Author: P. D. James
Published 1972 Scribner Paperback Fiction. $12
Available in print, eBook, audio
Why I Read It
Considered a classic, and written by the then Queen of Crime Fiction, An Unsuitable Job for a Woman, seemed a natural fit for me. I like detective stories, especially when the lead detective is a woman. I read and love Robb’s Eve Dallas series, and, odd relationship drama aside, I enjoyed Blaedel’s The Forgotten Girls. Why not read one of the authors and characters that made those two series’ possible?
Cordelia Gray has inherited a private investigation firm, but will her first case be her last?
After her partner commits suicide and leave’s Pryde’s Detective Agency in her sole possession, Cordelia Gray has been waiting for a case. She doesn’t have to wait long. She returns from her partner’s funeral to find an older woman on her doorstep, ready to offer her a case. The son of a prominent scientist has committed suicide, and the scientist, Sir Ronald Callender, would like to know why. Sir Ronald’s song, Mark Callender, suddenly and without warning dropped out of Cambridge to take on work as a gardener in a nearby manor home. He has also returned the majority of his money to his father, and refuses to take any more. Sir Ronald, needing to understand his son’s behavior, hires Cordelia and the case begins in earnest.
Cordelia’s first stop is the gardener’s cottage where Mark was found. After examining the space, she notices evidence that Mark was meticulous about his job and his surroundings. The state of the cottage, however, belies that conclusion. She, ultimately, decides that it is possible Mark did not commit suicide, but was murdered. Her suspicions are further corroborated after a visit to the local police reveals the crime scene photos, suggesting that knot in the strap used to hang Mark was unnecessarily complicated. Moreover, the investigating officer has suspicions of murder as well, but is not in a position to investigate further.
Cordelia interviews Mark’s school friends, his employers, his tutor, and even the doctor said to have treated his mother during her pregnancy. Secrets come to light, including that Mark’s mother was not Sir Ronald’s dead wife. But, most importantly, that Sir Ronald killed his own son for daring to learn the truth of his birth.
Here’s what I think
That last statement, the whys of the murder, is actually not very satisfying to me. Although I cannot, for the life of me, find any mention of Gary Webber before the murderous reveal, I truly believe Sir Ronald killed his son because he was gay. That was the biggest twist of the book for me. I’m still not sure how I feel about it, because I didn’t see the foreshadowing for it, and I still don’t see it. Nothing in Cordelia’s interactions with Mark’s friends would lead me to this conclusion.
That aside, this was not my book. It felt tightly focused, but also all over the place. I didn’t know where to look for clues, because everything was given equal importance, from the dinner with Sir Ronald to the drunken chaperone to the Renoir hanging in the living room of Isabelle’s rented home. In that sense, I suppose, the story was well-balanced. However, I also feel that some judicious editing would not have been unwelcome. One can only read so much about the beauty of the Cambridge countryside.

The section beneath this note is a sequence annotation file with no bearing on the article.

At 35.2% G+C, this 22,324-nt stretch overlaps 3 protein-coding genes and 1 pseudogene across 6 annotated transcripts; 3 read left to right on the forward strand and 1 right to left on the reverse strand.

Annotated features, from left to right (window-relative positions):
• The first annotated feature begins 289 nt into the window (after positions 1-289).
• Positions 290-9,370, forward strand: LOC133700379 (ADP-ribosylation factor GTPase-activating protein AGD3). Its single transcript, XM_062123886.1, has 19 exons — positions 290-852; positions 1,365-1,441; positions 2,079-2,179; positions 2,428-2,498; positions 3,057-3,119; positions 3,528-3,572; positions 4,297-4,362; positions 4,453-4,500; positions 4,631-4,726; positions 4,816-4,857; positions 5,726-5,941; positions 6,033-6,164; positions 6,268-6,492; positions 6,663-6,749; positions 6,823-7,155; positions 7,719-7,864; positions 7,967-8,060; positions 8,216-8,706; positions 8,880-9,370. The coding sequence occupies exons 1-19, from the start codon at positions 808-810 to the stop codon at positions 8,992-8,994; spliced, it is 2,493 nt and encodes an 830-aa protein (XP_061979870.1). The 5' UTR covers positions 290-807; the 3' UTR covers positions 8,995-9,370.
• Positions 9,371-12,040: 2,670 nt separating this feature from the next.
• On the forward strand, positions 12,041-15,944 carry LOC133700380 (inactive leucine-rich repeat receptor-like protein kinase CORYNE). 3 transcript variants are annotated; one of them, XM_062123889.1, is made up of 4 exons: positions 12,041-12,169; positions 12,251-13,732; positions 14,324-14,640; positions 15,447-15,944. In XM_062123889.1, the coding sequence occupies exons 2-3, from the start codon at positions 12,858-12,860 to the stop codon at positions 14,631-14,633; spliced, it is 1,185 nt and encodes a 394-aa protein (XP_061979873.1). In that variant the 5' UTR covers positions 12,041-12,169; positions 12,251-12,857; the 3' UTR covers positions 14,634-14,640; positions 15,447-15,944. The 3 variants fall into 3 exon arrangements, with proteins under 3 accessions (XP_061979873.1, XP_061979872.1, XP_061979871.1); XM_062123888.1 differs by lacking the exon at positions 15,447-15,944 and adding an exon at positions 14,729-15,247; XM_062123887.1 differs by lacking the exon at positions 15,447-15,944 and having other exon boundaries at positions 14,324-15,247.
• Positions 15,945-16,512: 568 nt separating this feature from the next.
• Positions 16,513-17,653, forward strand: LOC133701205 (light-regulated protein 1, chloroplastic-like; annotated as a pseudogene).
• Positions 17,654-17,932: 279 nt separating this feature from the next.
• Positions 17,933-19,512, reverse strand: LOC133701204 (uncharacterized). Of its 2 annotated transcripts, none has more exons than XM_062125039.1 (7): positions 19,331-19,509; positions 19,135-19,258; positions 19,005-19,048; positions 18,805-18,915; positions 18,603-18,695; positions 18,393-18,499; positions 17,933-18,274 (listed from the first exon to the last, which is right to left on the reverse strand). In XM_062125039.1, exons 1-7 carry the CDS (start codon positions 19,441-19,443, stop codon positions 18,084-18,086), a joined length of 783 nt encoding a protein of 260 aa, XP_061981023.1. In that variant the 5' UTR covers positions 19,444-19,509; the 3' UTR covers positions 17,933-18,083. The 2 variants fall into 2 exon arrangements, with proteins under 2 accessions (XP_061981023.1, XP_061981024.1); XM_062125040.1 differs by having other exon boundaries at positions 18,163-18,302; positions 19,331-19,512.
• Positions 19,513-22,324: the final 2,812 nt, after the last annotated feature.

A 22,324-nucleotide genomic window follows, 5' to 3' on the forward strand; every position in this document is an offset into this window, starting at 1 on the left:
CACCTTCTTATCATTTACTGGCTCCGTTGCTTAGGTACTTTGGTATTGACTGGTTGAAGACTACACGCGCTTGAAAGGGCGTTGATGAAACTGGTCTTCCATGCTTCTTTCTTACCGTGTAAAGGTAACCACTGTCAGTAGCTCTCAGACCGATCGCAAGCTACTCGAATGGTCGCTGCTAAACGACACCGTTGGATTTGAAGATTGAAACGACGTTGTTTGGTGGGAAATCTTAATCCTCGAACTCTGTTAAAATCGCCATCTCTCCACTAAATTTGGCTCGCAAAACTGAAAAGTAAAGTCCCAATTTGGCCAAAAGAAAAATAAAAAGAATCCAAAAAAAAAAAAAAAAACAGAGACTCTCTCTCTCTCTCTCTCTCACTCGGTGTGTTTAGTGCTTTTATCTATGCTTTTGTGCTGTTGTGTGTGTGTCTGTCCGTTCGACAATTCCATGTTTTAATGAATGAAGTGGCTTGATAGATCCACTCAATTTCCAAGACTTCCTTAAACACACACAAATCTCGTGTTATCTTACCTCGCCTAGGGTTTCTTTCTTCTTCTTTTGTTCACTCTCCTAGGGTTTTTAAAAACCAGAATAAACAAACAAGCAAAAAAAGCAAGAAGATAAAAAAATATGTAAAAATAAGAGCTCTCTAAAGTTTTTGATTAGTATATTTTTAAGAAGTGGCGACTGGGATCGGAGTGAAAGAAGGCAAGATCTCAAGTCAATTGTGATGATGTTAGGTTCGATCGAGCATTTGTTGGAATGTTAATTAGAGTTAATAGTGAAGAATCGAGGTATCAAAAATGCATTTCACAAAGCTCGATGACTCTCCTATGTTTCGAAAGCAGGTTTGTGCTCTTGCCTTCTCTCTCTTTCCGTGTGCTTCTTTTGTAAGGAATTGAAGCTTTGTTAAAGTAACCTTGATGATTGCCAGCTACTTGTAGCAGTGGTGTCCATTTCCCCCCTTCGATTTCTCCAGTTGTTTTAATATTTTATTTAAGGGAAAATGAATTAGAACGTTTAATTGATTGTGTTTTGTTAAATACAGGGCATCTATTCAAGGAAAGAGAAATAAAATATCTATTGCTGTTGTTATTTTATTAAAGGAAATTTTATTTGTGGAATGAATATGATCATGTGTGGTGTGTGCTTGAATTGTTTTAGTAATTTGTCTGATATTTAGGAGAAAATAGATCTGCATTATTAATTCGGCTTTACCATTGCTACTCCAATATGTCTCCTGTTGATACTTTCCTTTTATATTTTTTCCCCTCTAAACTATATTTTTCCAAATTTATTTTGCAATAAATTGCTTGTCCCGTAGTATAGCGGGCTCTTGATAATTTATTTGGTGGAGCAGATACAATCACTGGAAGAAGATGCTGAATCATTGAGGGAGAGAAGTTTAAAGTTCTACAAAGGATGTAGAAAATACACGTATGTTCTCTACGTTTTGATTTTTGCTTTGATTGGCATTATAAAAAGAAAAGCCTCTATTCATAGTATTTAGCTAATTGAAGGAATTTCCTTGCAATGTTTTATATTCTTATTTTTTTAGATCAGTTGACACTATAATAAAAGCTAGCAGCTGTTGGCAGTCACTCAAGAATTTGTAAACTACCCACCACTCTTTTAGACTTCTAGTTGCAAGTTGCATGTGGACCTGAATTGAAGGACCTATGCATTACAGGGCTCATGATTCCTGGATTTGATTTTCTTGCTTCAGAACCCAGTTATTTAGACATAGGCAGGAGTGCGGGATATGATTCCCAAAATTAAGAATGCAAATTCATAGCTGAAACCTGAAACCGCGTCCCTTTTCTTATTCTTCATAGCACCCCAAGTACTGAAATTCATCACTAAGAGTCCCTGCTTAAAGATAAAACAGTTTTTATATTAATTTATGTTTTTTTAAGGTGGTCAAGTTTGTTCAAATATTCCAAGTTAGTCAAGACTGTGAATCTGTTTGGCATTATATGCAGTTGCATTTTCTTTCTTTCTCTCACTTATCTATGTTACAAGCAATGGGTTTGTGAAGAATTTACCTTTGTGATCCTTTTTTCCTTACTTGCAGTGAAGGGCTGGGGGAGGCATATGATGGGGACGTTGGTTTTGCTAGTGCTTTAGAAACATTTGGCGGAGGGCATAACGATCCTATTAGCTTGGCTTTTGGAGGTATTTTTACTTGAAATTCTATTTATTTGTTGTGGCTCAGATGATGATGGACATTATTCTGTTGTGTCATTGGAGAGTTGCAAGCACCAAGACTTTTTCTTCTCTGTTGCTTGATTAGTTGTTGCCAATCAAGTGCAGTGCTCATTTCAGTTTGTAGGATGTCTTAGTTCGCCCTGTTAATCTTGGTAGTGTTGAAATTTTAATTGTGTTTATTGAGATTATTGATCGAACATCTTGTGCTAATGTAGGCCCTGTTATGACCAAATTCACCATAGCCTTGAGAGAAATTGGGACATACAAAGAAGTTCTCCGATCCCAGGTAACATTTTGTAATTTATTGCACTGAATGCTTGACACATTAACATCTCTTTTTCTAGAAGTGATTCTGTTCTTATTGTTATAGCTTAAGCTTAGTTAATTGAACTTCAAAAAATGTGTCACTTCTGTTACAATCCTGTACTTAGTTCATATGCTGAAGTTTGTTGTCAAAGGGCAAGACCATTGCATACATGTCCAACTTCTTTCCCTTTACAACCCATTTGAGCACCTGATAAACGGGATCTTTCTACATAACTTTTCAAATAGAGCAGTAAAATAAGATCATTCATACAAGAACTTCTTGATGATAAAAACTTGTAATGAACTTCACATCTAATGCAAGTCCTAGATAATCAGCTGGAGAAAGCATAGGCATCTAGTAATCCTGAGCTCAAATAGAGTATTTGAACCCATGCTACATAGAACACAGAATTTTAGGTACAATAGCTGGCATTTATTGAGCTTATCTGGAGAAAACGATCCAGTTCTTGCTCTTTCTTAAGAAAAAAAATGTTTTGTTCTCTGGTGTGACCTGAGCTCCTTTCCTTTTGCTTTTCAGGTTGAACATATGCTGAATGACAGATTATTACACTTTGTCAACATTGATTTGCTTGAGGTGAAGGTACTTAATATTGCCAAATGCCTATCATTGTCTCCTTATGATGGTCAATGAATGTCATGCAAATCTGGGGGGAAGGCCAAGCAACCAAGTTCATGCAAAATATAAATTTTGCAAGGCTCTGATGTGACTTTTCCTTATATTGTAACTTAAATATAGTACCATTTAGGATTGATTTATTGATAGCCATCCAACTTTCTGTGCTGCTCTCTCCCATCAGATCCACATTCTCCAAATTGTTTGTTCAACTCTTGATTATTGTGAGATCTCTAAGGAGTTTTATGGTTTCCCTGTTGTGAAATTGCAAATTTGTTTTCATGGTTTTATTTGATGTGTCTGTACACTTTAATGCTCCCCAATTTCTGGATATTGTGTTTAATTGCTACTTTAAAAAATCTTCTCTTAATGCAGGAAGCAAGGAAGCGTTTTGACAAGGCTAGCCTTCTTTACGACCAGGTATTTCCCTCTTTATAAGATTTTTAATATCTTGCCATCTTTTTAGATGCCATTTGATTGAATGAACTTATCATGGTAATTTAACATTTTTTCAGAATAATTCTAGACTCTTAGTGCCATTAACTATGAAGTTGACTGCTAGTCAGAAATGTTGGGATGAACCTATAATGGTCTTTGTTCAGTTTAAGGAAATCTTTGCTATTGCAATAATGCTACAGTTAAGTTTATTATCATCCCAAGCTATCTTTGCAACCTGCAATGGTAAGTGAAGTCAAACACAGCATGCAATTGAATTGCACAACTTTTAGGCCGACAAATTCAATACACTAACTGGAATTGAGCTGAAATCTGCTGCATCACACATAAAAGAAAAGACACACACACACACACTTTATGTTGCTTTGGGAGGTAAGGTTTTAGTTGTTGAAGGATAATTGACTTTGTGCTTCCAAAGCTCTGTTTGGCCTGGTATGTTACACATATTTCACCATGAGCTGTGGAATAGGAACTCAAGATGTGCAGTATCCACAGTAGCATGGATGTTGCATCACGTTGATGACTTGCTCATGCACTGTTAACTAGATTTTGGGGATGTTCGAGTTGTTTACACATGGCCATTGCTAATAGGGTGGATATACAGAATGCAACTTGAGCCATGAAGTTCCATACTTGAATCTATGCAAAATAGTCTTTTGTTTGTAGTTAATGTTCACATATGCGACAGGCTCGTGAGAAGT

The characters felt flat and indistinguishable from each other. I kept mixing up the four friends numerous times. There is a meeting with the family for whom Mark works as a gardener, and I don’t remember one thing about any of them. Sir Ronald left me with no feelings whatsoever until the end, and even then it wasn’t because of anything he did or didn’t do. It was Miss Leaming who made me engage with Sir Ronald’s character.
I admit to wanting to put this book down and never pick it up again many times. It took weeks to read. Cordelia could be insufferable. She wore a dead man’s clothes, a strange dead man’s clothes, and slept in said strange dead man’s bed. What self-respecting private investigator does such a thing?
It takes forever to read and is very British in its meanderings, but that’s not a reason not to read a solid mystery. It even has a few twists.
3Q–Readable, without serious defects.
3P–Read it because the book club was reading it
Readalikes, courtesy of NoveList Plus
Maisie Dobbs, Jacqueline Winspear
Hush Hush, Laura Lippman
Light of the World, James Lee Burke
Intricately plotted, strong sense of place, menacing, leisurely paced
Book talk ideas
Book discussion questions
1) Why do you believe Sir Ronald hired Cordelia, aside from his stated reason?
2) Was Lunn stupid for doing everything Sir Ronald asked of him?
3) If you could change anything about this story, what would it be and why.
4) Would you consider Cordelia a strong female character? Why or why not?
5) Did you see it coming?
6) Why did Sir Ronald kill is only child?
Clues to the Future
Cordelia Gray, An Unsuitable Job for a Woman, P.D. James, women investigators, British stories, mystery, crime fiction, Cambridge, dysfunctional family, scenery, intricately plotted, leisurely paced
Awards and Lists
Links to the Author, Interviews, and Reviews
Author site: https://www.randomhouse.com/features/pdjames/